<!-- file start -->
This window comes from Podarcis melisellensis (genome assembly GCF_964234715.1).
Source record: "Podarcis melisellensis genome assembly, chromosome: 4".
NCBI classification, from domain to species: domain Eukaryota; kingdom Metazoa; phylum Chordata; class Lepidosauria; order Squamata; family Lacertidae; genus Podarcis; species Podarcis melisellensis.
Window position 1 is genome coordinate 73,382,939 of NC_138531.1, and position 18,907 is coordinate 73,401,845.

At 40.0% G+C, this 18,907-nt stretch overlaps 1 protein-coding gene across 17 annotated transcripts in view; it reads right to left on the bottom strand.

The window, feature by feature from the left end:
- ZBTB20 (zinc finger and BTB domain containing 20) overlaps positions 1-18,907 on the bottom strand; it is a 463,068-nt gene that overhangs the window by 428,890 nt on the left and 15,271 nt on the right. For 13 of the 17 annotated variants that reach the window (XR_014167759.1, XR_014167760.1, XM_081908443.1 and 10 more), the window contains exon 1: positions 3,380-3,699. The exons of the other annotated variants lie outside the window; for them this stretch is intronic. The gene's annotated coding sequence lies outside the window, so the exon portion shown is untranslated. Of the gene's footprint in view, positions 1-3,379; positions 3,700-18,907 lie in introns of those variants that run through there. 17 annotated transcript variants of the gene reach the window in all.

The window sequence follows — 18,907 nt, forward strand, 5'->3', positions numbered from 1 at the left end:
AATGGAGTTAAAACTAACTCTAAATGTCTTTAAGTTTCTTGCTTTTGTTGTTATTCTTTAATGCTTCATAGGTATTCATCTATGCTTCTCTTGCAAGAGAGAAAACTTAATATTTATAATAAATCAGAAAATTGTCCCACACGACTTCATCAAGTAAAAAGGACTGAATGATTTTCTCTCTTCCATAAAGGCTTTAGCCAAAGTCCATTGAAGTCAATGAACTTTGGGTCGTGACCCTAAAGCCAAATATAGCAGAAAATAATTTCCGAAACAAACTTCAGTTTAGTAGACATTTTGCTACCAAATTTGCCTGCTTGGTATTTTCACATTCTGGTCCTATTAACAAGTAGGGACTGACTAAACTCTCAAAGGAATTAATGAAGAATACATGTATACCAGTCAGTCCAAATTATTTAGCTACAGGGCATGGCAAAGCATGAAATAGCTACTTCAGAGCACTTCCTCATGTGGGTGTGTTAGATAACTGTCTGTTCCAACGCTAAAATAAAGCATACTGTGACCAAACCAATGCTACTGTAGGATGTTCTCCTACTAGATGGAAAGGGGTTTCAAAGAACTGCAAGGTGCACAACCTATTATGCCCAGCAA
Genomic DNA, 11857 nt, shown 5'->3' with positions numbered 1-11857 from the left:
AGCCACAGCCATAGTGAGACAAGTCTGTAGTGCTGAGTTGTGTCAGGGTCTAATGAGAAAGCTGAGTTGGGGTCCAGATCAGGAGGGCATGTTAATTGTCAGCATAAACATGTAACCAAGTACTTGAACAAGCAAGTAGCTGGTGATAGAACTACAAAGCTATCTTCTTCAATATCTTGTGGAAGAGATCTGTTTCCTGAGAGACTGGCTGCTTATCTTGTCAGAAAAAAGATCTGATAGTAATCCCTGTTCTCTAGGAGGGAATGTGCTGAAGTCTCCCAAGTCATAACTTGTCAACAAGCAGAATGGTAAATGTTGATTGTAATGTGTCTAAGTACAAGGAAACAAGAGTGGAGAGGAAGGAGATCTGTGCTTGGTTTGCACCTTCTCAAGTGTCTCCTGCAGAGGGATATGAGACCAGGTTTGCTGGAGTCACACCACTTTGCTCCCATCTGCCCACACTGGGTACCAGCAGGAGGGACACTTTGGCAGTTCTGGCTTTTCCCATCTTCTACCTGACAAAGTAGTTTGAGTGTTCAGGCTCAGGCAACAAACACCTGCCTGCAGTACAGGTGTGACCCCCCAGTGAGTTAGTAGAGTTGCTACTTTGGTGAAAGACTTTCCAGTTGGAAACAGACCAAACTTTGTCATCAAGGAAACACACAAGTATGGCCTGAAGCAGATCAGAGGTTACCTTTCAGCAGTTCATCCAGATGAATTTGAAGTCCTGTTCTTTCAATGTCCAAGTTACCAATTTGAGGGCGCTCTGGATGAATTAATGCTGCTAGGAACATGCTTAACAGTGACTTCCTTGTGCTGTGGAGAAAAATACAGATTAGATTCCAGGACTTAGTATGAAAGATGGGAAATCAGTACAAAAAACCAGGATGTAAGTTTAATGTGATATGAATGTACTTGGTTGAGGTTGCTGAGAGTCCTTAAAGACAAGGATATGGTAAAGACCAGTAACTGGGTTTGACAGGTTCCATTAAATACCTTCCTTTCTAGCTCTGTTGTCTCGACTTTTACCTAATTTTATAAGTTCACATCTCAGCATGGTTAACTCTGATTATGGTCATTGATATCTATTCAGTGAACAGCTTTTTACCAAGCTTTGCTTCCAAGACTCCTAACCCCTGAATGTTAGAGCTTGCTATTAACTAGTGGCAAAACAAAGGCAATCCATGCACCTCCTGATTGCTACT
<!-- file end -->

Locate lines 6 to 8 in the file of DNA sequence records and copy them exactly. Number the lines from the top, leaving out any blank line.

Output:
The window, feature by feature from the left end:
- ZBTB20 (zinc finger and BTB domain containing 20) overlaps positions 1-18,907 on the bottom strand; it is a 463,068-nt gene that overhangs the window by 428,890 nt on the left and 15,271 nt on the right. For 13 of the 17 annotated variants that reach the window (XR_014167759.1, XR_014167760.1, XM_081908443.1 and 10 more), the window contains exon 1: positions 3,380-3,699. The exons of the other annotated variants lie outside the window; for them this stretch is intronic. The gene's annotated coding sequence lies outside the window, so the exon portion shown is untranslated. Of the gene's footprint in view, positions 1-3,379; positions 3,700-18,907 lie in introns of those variants that run through there. 17 annotated transcript variants of the gene reach the window in all.

The window sequence follows — 18,907 nt, forward strand, 5'->3', positions numbered from 1 at the left end: